The question “What is outside of the Universe” is a metaphysical one, and clearly it is outside of the scientific domain. However, it cannot be considered stupid or naive, because the “obvious” answer you gave, i.e. nothing, presuposes a beleif that everything that exists can be described by a spacetime with elementary particles and their interactions in it. However, if one beleives that mathematical truths exist independently of the spacetime, i.e. if one accepts the platonist metaphysics, then the answer is not “nothing” but it would be the platonic world of ideas. That the metaphysical beleifs affect the scientific thinking can be seen in several recent examples: the many worlds interpretation of quantum mechanics of Everett, De Witt and Deutsch or the Mathematical Universe theory of Max Tegmark, a renown cosmologist from MIT. The later theory is an example of a platonist metaphysics, where it is postulated that our universe is the same as the ultimate mathematical structure that describes it. Since there are many inequivalent mathematical structures, there are many universes, i.e. a multiverse is a natural consequence in this theory.

  10. cormac

    Hi Aleksander, long time no hear.
    Yes, the argument concerning mathematical truths existing independently of spacetime is an old, deep conundrum and should always be taken seriously.
    As regards the answer ‘nothing’, I should stress that this is an unfortunate shorthand for ‘there is no outside’, a better answer that arises from the definition of the term universe (all there is).
    That said, I accept that it may be too easy an answer, in the sense that there is a metaphysical aspect to the question that touches on the area of objective realism – which is why it’s such an interesting question!

  11. James


    I couldn’t disagree with you more. ‘Science’ etymologically derives from the Greek work for knowledge – and that’s all it is. We have to deal with what we see, hear, touch, or construct experiments to measure.

    The idea that the ‘perfect’ Lasagne exists in some Platonic Realm, and that all our efforts in the kitchen are just pale imitations of the perfect truth might be a good dinner party excuse for a less than perfect result – but that’s all it is…

    Let’s try to keep it real folks!

  12. Sir, as I feel, the question of what is outside the universe, is quite similar to one of this questions –
    One fine day, a ant asks his father – “what is beyond our colony, or this garden, or this house, or this residence? ”
    Any civilization, as I think, considers itself as the most intelligent form of existence, in his own Universe. The world, which may be very familiar to us, may be as alien as Dark Matter or Dark Energy or Black Hole, etc. to the ants or any other being.
    So, we have no right, or the proof, that we should call ourselve, as the most INTELLIGENT being on this earth or within this vast Universe. Considering ourselve as the most intelligent being, or the most stable existence at the apex, will only lead to the ignorance on behalf of us.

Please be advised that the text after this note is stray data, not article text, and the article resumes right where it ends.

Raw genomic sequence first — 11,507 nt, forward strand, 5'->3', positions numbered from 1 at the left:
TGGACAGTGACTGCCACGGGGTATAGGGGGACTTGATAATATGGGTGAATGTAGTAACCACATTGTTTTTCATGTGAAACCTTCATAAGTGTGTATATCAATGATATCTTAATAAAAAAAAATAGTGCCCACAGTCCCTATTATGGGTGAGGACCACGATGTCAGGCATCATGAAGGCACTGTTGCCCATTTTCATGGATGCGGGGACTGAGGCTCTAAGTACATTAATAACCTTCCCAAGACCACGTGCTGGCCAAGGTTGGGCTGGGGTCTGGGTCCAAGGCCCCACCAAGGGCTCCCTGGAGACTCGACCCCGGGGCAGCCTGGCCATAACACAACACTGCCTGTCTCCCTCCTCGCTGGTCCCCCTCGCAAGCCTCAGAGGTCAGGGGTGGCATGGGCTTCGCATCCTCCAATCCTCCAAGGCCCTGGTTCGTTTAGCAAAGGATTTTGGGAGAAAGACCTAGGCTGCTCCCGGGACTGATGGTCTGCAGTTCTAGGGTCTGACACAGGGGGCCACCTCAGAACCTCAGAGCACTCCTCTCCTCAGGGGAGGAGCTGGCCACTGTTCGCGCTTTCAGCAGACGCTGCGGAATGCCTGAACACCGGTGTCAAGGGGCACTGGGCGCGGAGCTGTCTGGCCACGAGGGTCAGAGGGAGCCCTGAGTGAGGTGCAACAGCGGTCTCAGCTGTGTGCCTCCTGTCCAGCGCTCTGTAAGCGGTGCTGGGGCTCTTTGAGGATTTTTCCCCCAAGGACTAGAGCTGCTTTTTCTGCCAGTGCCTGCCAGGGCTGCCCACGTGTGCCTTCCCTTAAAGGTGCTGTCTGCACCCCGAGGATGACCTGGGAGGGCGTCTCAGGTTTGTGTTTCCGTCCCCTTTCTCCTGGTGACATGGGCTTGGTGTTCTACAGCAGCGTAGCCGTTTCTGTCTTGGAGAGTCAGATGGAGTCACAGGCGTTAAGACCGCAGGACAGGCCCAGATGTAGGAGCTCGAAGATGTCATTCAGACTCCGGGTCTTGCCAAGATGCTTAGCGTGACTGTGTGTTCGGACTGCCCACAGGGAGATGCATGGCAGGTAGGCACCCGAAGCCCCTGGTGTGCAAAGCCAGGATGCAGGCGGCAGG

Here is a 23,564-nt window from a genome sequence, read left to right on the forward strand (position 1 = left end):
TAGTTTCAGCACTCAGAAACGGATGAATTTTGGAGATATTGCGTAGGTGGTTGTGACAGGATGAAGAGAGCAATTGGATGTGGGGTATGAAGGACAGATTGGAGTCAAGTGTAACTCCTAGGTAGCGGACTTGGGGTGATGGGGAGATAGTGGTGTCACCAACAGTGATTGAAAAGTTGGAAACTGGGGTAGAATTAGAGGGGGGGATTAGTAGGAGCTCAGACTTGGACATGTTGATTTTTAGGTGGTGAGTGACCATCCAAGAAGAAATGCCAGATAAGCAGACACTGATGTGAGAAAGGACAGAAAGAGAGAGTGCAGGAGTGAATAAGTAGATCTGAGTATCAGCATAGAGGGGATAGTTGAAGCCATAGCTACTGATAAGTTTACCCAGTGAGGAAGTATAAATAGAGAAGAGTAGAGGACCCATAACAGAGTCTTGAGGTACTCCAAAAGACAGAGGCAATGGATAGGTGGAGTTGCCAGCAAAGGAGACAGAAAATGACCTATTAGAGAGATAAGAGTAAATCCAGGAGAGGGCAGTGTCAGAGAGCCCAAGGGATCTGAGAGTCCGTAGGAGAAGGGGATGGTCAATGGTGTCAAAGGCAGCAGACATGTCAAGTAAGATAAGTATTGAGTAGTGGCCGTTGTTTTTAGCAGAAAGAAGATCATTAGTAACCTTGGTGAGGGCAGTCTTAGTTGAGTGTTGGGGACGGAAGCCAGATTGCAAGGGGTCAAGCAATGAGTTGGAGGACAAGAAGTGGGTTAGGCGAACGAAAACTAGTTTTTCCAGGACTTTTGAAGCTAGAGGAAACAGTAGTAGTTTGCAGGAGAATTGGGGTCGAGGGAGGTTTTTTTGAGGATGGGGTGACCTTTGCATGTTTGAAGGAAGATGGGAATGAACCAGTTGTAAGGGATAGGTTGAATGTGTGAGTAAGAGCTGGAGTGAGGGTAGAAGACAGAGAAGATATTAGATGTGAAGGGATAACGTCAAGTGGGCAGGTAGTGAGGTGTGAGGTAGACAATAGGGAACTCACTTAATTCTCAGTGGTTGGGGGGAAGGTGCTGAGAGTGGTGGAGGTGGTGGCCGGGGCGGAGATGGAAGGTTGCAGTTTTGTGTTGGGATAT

Thus, this question of what lies beyond our Universe or beyond a limit which we cannot perceive or see, is just a limit to our ability and means. We cannot anyway straightforward deny that Nothingness exists beyond the Universe and accolade us with the award of most intelligent existence.

  13. cormac

    Siddarha, it depends how you define the term ‘universe’ – usually as ‘all there is’. Sounds lke you’re talking about the observable universe, which is not qiute the same thing..

  14. Sir, how can we suppose that we are acquainted by all of the Universe. We too are familiar or can be familiar with a particular or specific portions of the whole of the Universe. How can we say, we are the conscious of all of the Universe? I think, we may feel ourselves as too intelligent, but we somewhat resemble the ants, to some of the extent. And, we can’t expect us to be familiar with all the matter as they may mean something much larger that our perception.

  15. James

    We seem to have a lot of defeatist attitudes represented here concerning the notion of “outside the Universe”. It seems that there is a common notion that the concept is necessarily beyond human beings to comprehend: perhaps it should be consigned to the relm of “metaphysics” and therfore supposedly “outside the scientific domain” (what domain we might be left with I’m not sure – astrology? Leprechauns? (sorry – I’m half Irish so I’m allowed to say that under some convention or other)), or whether humans are not capable of understanding such questions, either because it will always simply be beyond our intellect, or that it might even be just human arroagance or vanity to just ask these qustions (this latter point of view often implying some religious/mystical beliefs even worse than leprechauns).

    So, in the week that saw Pope Benedict 16th admit on behalf of the catholic church that Galileo’s work wasn’t so bad afer all (and thus that perhaps they shouldn’t have persecuted him the way they did) we should take some pride in quite how far mere hman beings HAVE come in understanding the cosmos, from the very small to the very large, and perhaps have some more confidence in future progress!

    And here’s hoping for a bright future and happy new year to all!!

  16. Joe Nahhas

    Einstein’s Nemesis: DI Her Eclipsing Binary Stars Solution
    The problem that the 100,000 PHD Physicists could not solve

    This is the solution to the “Quarter of a century” Smithsonian-NASA Posted motion puzzle that Einstein and the 100,000 space-time physicists including 109 years of Nobel prize winner physics and physicists and 400 years of astronomy and Astrophysicists could not solve and solved here and dedicated to Drs Edward Guinan and Frank Maloney
    Of Villanova University Pennsylvania who posted this motion puzzle and started the search collections of stars with motion that can not be explained by any published physics